Remarks at a Fundraising Luncheon for Gubernatorial Candidate Jim Bunning in Louisville, Kentucky

October 7, 1983

I'm most pleased to be with you today to support the candidacy of an individual whose strength of character, unbounding energy, and unmatched creativity is going to make Kentucky one heck of a fine Governor -- Jim Bunning.

Kentucky hasn't had the kind of strong Republican leadership that Jim has to offer the Governor's office since the early seventies when Louie Nunn served this State. We were Governors together. I was Governor of California at the time, and I can appreciate the importance of electing Jim. He's offering exciting alternatives to government as usual. And, Jim, I'll just have to admit when I look over some of the things that you've been suggesting, it makes me want to move to Kentucky so I can vote for you. [Laughter]

Jim's been talking about reform that will bring business and commerce into your State. He's talking about lowering certain taxes to encourage industry to locate here. He's talking about getting rid of useless regulations that discourage economic development. He's talking about tax credits for the creation of new jobs, and about vocational training for those unprepared to meet the challenge of changing times. He's got the ideas, he knows how State government works, and he'll do the things he's talked about.

As you all know, better than me, perhaps -- no, you don't know better than me because I broadcast baseball for several years -- [laughter] -- he played professional baseball for 17 years before getting into politics. He's proven his political savvy is as good as his pitching arm, and he hasn't forgotten what it means to be on a team.

I know he sincerely cares about the people he works with, and not everybody in politics is so considerate, even with the members of their own party. Some politicians are kind of like the two campers who were out hiking and spotted a grizzly bear coming over the hill, and it was headed right for them. And one of them reached into his pack as quick as he could, pulled out a pair of tennis shoes, sat down, and started putting on the tennis shoes. And the other looked at him and he said, ``You don't mean you think you can outrun a grizzly?'' And the fellow with the tennis shoes stood up, and he says, ``I don't have to outrun the grizzly; I just have to outrun you.'' [Laughter]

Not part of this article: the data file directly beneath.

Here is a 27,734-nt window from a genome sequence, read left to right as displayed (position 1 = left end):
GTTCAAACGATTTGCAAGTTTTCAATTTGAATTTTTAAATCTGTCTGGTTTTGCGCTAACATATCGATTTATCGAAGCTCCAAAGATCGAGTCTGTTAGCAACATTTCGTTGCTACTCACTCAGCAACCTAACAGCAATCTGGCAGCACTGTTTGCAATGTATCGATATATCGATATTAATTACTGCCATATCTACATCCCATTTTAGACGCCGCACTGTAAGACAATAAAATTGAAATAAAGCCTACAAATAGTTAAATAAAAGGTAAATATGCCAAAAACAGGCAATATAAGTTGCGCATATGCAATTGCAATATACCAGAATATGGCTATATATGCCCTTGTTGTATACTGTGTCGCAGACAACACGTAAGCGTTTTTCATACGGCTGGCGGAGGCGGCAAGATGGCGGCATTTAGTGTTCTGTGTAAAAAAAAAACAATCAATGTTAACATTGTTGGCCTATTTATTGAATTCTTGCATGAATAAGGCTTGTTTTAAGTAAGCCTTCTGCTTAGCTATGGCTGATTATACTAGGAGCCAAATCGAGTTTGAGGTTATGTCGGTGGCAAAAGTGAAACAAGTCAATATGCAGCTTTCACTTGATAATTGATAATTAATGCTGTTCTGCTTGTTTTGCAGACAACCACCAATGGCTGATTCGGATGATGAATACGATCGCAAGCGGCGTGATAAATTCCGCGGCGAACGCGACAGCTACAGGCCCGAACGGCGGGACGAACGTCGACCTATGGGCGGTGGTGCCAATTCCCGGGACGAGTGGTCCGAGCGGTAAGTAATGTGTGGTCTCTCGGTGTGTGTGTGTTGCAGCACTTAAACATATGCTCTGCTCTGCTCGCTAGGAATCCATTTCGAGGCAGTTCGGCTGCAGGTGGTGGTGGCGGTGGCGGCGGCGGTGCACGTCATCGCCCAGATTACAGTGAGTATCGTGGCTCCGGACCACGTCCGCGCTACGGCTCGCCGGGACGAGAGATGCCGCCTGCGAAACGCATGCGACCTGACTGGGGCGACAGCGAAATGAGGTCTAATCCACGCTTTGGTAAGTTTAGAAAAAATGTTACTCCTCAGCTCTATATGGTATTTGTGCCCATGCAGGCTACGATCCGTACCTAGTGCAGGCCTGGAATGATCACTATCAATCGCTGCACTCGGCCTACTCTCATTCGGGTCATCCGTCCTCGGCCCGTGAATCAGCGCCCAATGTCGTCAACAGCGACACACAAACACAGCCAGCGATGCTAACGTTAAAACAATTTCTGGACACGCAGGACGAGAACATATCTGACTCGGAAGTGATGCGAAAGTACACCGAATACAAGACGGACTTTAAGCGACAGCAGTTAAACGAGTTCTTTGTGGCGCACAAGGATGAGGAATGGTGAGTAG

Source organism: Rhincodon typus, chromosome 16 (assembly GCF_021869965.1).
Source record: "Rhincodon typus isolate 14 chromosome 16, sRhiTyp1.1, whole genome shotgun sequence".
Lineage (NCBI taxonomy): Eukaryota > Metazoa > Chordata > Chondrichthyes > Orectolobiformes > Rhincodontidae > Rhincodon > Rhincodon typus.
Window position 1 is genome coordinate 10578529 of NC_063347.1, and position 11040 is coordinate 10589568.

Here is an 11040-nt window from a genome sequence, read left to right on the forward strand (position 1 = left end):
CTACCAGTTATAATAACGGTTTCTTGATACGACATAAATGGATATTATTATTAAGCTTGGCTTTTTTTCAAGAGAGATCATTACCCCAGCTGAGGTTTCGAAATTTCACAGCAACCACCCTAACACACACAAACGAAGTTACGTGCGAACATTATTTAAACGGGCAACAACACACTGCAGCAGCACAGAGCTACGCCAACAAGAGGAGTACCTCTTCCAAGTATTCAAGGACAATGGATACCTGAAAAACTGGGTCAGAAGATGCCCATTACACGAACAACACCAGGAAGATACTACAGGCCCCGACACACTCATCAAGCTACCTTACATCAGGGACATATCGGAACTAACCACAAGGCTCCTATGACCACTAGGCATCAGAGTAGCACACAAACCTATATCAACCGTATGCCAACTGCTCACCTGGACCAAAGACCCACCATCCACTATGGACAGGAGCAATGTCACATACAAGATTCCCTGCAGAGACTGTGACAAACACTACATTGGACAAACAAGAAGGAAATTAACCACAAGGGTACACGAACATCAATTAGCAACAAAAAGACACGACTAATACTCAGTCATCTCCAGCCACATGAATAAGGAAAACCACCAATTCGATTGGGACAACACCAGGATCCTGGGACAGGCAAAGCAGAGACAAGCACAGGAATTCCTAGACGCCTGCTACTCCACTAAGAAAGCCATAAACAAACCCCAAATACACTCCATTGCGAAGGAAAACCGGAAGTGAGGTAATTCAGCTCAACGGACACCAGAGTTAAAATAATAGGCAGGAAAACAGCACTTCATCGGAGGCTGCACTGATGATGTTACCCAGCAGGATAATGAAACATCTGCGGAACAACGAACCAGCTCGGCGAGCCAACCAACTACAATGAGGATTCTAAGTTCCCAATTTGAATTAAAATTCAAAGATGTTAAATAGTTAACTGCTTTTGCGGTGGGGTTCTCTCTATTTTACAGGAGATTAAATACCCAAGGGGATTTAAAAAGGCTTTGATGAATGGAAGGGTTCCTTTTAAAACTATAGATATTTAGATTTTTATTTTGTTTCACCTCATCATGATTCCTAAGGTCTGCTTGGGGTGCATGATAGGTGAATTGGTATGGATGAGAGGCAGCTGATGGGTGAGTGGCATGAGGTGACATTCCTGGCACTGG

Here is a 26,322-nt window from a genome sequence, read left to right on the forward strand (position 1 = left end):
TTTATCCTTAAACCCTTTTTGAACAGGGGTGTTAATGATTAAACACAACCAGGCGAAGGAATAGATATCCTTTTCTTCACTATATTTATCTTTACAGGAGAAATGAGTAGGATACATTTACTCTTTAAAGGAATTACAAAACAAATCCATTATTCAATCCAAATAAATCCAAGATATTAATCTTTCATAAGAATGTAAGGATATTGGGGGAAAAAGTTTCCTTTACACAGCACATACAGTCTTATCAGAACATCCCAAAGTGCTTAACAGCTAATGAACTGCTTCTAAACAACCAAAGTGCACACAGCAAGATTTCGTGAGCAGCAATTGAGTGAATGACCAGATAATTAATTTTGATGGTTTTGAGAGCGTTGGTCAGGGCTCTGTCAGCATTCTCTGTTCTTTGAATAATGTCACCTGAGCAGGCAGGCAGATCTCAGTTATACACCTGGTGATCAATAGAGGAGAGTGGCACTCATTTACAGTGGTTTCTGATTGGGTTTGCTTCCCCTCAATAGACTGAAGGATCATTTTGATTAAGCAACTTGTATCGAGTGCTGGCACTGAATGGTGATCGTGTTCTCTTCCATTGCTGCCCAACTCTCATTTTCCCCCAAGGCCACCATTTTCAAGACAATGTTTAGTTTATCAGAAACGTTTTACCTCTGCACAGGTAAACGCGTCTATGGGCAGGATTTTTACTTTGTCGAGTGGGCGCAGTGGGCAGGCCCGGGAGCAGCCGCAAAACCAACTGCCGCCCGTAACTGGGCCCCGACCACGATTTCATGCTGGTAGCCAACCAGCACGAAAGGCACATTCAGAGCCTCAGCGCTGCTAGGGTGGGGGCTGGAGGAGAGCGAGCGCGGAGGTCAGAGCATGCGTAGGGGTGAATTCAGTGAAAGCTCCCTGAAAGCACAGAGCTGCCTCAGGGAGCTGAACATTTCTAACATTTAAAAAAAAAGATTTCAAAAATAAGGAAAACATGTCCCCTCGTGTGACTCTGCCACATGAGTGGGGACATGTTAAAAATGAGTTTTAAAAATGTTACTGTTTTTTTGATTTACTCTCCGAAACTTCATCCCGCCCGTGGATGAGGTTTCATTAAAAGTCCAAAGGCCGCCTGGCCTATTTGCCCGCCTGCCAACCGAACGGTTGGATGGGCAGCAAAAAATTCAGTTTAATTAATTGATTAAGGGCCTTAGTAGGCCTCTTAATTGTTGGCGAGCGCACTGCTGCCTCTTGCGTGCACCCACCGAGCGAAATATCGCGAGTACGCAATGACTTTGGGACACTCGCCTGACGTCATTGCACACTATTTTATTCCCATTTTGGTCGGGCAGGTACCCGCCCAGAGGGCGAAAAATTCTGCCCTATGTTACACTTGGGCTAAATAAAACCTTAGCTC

Seriously, though, State government is becoming more important to the well-being of the American people. We Republicans -- and I know there are a host of Democrats who agree with us about this -- believe that government works best at levels close enough for people to influence the decisions that affect their lives.

Centralizing power in Washington doesn't work. It expanded the bureaucracy, it drained resources from the State and local level, but the problems remained and often got worse. When I was a young man, it's hard to believe that government in the United States only took 10 cents out of every dollar being earned. And two-thirds of that was for State and local government and one-third for the Federal Government. Today they're taking something like 44 cents out of every dollar earned, and two-thirds of that goes to the Federal Government, leaving one-third for the States and the local communities.

We're coming to the end of an era when politicians can sell the idea that the best solution to any problem is letting Washington do it because Federal money is free. Well, Washington money isn't free money, as I think most of you are well aware. It comes right out of those same pockets. Just between 1976 and 1981, the Federal tax take doubled. That deprived our economy of the resources that it needed for investment and new job creation. We fell into a pit of high inflation and economic stagnation. Some of the government programs have made little sense, except to those making a career out of administering those programs.

I remember one such program that was proposed during the war on poverty -- which poverty won -- [laughter] -- when I was Governor of California. And for a time they allowed a Governor to veto, for 60 days, a Federal program, unless it was then overridden by the Federal Government. Well, this program came in and it sounded at first -- it looked pretty good. They were going to take 17 of the needy, the unemployed, and they were going to put them to work helping clean up the county parks in this particular county. That sounded fine, just the kind of thing I believe in, except that as I looked closer at it, 50 percent of the budget was going to 11 administrators to make sure that the 17 got to work on time. [Laughter] I thought there might be an easier way to keep the parks clean than that. [Laughter]